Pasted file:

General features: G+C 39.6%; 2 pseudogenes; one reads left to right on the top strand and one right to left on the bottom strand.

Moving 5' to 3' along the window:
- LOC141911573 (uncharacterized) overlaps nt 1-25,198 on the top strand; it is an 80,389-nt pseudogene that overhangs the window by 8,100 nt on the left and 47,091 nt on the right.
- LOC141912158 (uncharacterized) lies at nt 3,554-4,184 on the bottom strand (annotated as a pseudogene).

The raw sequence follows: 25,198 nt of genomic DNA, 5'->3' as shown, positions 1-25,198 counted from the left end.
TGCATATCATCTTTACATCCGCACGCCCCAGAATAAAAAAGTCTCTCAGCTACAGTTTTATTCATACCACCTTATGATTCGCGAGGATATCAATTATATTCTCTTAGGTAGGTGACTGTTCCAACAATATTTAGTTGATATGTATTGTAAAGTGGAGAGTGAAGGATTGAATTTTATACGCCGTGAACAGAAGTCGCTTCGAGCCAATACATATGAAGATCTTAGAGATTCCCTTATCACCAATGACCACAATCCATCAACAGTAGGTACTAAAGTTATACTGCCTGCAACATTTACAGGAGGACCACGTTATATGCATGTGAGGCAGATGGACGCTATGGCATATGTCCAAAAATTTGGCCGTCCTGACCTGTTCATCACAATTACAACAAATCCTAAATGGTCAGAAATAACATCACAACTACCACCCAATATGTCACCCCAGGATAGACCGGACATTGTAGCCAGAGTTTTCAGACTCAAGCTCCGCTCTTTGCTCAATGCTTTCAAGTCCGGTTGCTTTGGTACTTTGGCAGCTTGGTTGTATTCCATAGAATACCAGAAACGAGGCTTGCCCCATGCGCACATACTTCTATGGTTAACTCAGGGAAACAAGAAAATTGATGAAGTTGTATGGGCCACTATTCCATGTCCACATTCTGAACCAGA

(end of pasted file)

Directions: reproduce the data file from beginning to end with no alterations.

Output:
General features: G+C 39.6%; 2 pseudogenes; one reads left to right on the top strand and one right to left on the bottom strand.

Moving 5' to 3' along the window:
- LOC141911573 (uncharacterized) overlaps nt 1-25,198 on the top strand; it is an 80,389-nt pseudogene that overhangs the window by 8,100 nt on the left and 47,091 nt on the right.
- LOC141912158 (uncharacterized) lies at nt 3,554-4,184 on the bottom strand (annotated as a pseudogene).

The raw sequence follows: 25,198 nt of genomic DNA, 5'->3' as shown, positions 1-25,198 counted from the left end.
TGCATATCATCTTTACATCCGCACGCCCCAGAATAAAAAAGTCTCTCAGCTACAGTTTTATTCATACCACCTTATGATTCGCGAGGATATCAATTATATTCTCTTAGGTAGGTGACTGTTCCAACAATATTTAGTTGATATGTATTGTAAAGTGGAGAGTGAAGGATTGAATTTTATACGCCGTGAACAGAAGTCGCTTCGAGCCAATACATATGAAGATCTTAGAGATTCCCTTATCACCAATGACCACAATCCATCAACAGTAGGTACTAAAGTTATACTGCCTGCAACATTTACAGGAGGACCACGTTATATGCATGTGAGGCAGATGGACGCTATGGCATATGTCCAAAAATTTGGCCGTCCTGACCTGTTCATCACAATTACAACAAATCCTAAATGGTCAGAAATAACATCACAACTACCACCCAATATGTCACCCCAGGATAGACCGGACATTGTAGCCAGAGTTTTCAGACTCAAGCTCCGCTCTTTGCTCAATGCTTTCAAGTCCGGTTGCTTTGGTACTTTGGCAGCTTGGTTGTATTCCATAGAATACCAGAAACGAGGCTTGCCCCATGCGCACATACTTCTATGGTTAACTCAGGGAAACAAGAAAATTGATGAAGTTGTATGGGCCACTATTCCATGTCCACATTCTGAACCAGA